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Creators/Authors contains: "Kang, Hyunook"

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  1. Abstract

    Structural and mechanistic studies on human odorant receptors (ORs), key in olfactory signaling, are challenging because of their low surface expression in heterologous cells. The recent structure of OR51E2 bound to propionate provided molecular insight into odorant recognition, but the lack of an inactive OR structure limited understanding of the activation mechanism of ORs upon odorant binding. Here, we determined the cryo-electron microscopy structures of consensus OR52 (OR52cs), a representative of the OR52 family, in the ligand-free (apo) and octanoate-bound states. The apo structure of OR52csreveals a large opening between transmembrane helices (TMs) 5 and 6. A comparison between the apo and active structures of OR52csdemonstrates the inward and outward movements of the extracellular and intracellular segments of TM6, respectively. These results, combined with molecular dynamics simulations and signaling assays, shed light on the molecular mechanisms of odorant binding and activation of the OR52 family.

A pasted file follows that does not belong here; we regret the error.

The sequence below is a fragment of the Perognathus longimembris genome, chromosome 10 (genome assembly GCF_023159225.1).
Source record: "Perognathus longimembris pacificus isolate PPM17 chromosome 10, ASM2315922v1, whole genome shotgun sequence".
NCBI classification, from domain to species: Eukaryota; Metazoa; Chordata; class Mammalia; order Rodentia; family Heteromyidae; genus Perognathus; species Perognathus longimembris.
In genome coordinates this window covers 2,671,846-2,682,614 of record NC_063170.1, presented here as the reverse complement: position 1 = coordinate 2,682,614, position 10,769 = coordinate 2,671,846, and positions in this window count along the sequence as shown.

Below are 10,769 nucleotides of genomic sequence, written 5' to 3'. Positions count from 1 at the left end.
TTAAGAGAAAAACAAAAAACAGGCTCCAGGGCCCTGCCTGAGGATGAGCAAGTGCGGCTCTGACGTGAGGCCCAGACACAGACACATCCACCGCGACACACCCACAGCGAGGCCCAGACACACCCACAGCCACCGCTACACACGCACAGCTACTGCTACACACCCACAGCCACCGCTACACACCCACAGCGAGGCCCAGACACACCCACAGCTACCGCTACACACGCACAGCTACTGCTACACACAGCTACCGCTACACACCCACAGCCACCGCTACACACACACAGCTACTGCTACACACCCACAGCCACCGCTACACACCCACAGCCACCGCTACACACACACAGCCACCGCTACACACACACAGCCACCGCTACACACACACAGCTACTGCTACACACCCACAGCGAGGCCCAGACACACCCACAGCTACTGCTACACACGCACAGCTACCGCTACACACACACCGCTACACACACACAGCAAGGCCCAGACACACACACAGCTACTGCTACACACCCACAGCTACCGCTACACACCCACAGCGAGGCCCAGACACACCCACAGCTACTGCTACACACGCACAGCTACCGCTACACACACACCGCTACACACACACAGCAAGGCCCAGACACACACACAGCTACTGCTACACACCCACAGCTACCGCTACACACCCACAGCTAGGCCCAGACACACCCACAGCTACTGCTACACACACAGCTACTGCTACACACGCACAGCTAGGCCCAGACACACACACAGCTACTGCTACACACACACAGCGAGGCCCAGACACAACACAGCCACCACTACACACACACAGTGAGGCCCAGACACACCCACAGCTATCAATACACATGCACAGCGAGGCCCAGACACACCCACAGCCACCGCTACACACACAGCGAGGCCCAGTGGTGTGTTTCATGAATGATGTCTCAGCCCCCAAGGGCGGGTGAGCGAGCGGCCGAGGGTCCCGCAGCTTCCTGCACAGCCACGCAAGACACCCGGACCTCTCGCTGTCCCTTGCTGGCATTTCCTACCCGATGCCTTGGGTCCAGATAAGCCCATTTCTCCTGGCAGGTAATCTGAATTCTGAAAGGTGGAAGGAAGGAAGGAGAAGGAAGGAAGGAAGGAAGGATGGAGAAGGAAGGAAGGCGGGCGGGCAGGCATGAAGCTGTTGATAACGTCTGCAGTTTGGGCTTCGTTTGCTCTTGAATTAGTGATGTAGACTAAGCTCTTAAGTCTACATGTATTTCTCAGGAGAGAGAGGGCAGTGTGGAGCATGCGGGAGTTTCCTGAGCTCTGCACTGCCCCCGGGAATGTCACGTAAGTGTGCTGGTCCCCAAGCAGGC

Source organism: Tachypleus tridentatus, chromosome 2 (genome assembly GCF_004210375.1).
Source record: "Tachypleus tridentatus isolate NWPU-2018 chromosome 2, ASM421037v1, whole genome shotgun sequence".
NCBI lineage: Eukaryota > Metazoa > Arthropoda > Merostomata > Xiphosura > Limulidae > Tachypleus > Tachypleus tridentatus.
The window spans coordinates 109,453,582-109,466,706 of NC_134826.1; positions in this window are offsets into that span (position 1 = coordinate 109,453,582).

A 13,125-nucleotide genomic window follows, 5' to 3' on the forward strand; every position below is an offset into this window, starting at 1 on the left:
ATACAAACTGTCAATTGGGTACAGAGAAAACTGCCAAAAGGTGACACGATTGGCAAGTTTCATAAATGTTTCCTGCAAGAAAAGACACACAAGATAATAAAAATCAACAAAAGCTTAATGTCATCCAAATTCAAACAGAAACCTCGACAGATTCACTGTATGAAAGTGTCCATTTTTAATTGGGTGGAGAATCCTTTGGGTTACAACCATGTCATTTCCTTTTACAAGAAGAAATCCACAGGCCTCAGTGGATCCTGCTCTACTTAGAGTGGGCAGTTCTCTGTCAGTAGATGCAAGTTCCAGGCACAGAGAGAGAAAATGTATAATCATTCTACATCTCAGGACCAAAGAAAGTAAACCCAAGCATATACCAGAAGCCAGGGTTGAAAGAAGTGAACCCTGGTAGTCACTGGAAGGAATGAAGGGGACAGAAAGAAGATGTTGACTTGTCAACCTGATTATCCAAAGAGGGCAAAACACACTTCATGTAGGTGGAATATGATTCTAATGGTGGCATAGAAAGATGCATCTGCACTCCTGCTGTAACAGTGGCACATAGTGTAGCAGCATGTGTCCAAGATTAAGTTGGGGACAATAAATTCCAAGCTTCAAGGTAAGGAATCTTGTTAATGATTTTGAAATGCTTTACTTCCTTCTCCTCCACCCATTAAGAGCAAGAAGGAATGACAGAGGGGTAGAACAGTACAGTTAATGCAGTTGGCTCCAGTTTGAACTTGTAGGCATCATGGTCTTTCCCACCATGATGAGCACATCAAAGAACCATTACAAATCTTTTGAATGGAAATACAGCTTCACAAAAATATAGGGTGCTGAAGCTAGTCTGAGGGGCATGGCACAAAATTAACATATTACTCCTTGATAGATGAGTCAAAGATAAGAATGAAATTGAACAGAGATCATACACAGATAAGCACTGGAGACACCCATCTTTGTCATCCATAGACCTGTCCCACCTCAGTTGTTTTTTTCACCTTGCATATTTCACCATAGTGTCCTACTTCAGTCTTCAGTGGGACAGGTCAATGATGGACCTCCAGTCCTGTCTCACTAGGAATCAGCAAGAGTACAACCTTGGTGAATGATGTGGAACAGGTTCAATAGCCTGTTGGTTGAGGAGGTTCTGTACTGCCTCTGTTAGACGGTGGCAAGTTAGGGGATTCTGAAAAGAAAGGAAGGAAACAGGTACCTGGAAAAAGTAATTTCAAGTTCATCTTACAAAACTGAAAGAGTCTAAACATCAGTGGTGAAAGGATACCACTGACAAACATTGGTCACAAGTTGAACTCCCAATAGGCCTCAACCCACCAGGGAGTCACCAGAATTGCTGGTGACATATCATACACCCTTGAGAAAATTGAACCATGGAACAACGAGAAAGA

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    Free, publicly-accessible full text available December 1, 2024
  2. Abstract

    Neuropeptide Y (NPY) is highly abundant in the brain and involved in various physiological processes related to food intake and anxiety, as well as human diseases such as obesity and cancer. However, the molecular details of the interactions between NPY and its receptors are poorly understood. Here, we report a cryo-electron microscopy structure of the NPY-bound neuropeptide Y1 receptor (Y1R) in complex with Gi1protein. The NPY C-terminal segment forming the extended conformation binds deep into the Y1R transmembrane core, where the amidated C-terminal residue Y36 of NPY is located at the base of the ligand-binding pocket. Furthermore, the helical region and two N-terminal residues of NPY interact with Y1R extracellular loops, contributing to the high affinity of NPY for Y1R. The structural analysis of NPY-bound Y1R and mutagenesis studies provide molecular insights into the activation mechanism of Y1R upon NPY binding.

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